Let’s talk about neurology (again). Specifically, let’s talk about the way the human nervous system deals with learning a new strategy – either a movement strategy or a new way of applying what knowledge you already have.
Technically speaking, learning is a relatively permanent change, a product of a change in the architecture of the body’s nervous systems. Performance is another matter altogether; it is a temporary change in behaviour observed during supervised practice. It depends on many factors including the environment and the level of ambient stress.
Now, let’s talk about football – and more accurately, about this weekend’s past match between Tottenham Hotspur and Manchester United. Both teams are acclimating to new personnel, and thereby learning new tactics, methods and movements.
David Moyes’ arrival means the entire club is adapting to a new way of doing things, while the Whites have replaced a once-in-a-generation player with a wide array of disparate talents like Erik Lamela, Andros Townsend, Paulinho and Roberto Soldado. Each new player is now – and still – adapting to Andre Villas-Boas and the way he thinks about football and demands it played.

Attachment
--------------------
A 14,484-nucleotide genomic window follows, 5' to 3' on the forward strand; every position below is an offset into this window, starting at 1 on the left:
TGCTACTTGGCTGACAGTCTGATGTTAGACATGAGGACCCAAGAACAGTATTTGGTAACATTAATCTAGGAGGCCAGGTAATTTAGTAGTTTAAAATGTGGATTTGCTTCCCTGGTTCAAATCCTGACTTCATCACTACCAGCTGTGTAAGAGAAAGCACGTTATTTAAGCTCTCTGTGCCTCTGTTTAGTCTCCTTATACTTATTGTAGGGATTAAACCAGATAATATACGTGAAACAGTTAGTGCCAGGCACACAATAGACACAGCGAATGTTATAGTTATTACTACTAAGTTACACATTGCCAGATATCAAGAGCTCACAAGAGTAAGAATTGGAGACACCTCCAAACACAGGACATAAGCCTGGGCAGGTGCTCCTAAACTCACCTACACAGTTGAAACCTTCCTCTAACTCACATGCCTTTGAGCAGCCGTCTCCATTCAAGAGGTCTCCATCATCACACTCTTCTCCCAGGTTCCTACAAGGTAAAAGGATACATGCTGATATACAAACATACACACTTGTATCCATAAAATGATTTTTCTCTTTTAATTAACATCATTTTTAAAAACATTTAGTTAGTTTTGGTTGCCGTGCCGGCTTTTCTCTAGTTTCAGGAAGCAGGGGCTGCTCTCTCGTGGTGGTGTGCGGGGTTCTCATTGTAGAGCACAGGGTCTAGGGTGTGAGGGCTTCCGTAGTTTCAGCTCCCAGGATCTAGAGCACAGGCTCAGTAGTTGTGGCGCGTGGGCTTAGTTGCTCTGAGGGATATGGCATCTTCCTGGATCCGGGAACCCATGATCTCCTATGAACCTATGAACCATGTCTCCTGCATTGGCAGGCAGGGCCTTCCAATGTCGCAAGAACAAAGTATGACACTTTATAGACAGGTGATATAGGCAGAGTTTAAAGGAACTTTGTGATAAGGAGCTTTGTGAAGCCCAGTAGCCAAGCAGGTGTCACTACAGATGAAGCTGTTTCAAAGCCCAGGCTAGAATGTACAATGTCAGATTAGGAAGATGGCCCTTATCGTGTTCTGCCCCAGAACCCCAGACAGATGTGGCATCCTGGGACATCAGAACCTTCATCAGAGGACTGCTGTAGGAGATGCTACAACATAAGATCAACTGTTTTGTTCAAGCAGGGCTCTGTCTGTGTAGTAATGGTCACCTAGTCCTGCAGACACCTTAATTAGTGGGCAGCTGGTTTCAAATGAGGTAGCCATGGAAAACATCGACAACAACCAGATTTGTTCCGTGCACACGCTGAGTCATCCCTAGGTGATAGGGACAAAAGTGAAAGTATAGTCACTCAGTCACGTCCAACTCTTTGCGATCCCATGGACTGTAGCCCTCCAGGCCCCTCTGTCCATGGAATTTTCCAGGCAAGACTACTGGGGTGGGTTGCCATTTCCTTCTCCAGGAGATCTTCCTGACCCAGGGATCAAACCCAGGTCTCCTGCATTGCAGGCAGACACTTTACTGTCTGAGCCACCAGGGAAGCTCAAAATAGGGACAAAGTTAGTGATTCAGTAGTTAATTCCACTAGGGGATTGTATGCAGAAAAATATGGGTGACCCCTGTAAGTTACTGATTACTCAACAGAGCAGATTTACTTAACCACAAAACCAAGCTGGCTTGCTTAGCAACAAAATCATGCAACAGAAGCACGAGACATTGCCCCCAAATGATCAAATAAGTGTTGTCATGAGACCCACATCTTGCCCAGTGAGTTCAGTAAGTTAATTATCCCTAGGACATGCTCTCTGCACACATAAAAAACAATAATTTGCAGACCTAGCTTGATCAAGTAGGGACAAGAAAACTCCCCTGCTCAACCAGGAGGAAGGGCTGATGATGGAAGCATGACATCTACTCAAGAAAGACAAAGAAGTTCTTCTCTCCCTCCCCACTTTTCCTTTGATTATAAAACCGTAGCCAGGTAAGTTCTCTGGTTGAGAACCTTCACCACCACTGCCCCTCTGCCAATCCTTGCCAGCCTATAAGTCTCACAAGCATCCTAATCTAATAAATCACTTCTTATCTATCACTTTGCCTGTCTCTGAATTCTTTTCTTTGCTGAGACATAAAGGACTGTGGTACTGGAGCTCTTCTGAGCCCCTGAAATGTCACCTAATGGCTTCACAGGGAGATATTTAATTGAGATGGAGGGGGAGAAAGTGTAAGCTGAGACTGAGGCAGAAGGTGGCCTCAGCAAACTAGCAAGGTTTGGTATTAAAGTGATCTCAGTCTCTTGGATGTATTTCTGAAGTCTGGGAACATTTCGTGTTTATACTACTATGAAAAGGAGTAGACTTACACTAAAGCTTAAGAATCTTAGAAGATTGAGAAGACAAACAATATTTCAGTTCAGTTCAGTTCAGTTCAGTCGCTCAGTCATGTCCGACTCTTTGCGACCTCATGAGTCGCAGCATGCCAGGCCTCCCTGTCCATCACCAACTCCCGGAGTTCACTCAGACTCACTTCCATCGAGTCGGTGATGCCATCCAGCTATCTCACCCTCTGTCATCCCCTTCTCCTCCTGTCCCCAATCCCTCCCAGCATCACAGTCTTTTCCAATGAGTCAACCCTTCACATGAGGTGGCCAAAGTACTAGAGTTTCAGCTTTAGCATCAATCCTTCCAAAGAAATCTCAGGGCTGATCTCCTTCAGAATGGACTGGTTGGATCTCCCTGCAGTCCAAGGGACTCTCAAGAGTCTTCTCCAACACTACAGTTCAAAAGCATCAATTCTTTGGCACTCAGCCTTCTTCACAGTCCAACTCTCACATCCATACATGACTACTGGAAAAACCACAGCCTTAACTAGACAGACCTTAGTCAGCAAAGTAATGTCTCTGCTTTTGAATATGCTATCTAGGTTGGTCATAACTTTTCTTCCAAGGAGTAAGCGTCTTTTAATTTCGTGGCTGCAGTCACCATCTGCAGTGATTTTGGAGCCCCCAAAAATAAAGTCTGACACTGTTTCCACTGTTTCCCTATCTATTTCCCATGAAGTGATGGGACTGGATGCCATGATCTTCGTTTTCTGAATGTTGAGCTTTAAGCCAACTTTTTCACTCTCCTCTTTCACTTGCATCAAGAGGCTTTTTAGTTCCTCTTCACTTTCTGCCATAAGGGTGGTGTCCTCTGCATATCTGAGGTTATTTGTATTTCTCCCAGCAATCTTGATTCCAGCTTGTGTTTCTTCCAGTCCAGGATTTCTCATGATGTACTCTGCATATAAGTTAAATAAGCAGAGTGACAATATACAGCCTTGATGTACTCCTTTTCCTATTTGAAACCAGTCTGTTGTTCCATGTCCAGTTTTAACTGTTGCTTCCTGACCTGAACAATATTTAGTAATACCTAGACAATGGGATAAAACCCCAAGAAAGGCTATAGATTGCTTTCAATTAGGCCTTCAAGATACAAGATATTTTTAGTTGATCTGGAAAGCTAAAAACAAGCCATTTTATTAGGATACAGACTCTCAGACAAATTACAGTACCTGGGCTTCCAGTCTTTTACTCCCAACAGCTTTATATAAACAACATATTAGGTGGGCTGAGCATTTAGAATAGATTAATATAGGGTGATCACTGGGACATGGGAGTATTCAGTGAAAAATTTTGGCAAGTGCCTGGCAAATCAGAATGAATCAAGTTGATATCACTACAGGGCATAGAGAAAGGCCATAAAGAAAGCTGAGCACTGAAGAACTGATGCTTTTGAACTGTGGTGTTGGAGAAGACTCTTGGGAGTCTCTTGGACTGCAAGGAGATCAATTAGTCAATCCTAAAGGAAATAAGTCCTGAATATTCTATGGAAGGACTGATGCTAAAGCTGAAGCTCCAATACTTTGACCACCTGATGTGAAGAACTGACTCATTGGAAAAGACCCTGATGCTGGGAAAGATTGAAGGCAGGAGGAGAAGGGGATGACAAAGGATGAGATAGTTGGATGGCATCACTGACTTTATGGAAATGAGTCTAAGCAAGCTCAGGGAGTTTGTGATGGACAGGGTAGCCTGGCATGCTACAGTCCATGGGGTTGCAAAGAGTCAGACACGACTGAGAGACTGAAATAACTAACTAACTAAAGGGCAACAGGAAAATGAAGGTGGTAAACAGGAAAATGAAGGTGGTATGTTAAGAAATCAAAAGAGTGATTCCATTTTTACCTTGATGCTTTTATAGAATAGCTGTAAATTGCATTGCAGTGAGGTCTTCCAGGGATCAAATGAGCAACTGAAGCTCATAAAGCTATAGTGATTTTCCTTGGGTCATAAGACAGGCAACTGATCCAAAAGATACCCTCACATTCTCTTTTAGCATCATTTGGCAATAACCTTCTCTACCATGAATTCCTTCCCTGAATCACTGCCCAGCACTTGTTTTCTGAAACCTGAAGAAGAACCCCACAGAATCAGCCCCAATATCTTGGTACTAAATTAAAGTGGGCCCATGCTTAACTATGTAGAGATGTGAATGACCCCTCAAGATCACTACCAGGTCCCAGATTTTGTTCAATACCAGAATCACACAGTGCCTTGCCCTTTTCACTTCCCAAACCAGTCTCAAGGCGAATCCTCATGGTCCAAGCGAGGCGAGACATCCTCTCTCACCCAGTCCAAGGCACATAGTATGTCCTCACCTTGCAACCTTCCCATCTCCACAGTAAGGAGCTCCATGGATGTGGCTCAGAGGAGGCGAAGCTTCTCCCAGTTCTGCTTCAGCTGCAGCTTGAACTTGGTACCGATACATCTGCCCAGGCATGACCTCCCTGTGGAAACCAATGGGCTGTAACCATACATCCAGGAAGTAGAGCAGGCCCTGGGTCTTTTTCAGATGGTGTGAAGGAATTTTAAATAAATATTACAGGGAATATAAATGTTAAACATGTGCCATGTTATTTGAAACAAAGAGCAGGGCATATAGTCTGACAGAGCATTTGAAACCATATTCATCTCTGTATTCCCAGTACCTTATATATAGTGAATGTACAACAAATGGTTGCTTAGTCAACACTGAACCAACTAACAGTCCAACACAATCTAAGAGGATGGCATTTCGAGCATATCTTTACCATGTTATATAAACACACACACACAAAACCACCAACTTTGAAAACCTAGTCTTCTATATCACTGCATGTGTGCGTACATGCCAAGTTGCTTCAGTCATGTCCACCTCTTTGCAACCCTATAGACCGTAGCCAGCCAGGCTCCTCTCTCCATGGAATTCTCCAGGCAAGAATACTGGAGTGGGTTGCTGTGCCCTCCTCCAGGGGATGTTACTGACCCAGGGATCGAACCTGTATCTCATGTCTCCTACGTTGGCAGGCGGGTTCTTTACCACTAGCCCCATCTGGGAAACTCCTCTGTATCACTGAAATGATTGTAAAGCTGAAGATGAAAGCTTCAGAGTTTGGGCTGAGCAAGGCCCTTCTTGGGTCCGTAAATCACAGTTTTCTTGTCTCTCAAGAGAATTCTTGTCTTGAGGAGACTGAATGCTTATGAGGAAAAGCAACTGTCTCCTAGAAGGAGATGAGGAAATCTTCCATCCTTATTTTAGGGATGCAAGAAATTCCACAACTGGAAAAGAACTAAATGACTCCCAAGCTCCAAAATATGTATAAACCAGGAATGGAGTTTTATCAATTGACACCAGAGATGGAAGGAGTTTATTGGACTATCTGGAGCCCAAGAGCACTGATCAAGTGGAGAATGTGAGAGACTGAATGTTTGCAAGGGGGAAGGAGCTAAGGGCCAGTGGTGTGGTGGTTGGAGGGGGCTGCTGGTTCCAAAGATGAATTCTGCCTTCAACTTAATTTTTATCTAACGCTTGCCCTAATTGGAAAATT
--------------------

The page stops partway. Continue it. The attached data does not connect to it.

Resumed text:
To expect instant change, or a team to understand implicitly a new motor learning strategy within months is unrealistic – for someone to retrain a learned behaviour, it takes anywhere as much as 400 repetitions. Add to that the communication barrier – message, language or mode – and suddenly it becomes reasonable to expect any particular situational play to take months to consolidate.
Occasions of exquisite performance, such as Manchester United’s 5-0 triumph over Bayer Leverkusen in the Champions League last week, can occur despite a lack of learning. Sometimes, circumstances transpire to create an atmosphere in which performance can occur despite a lack of learning. The learning will occur as each player’s reps increase, with the most benefit coming from time spent on the field in matches, rather than the training ground.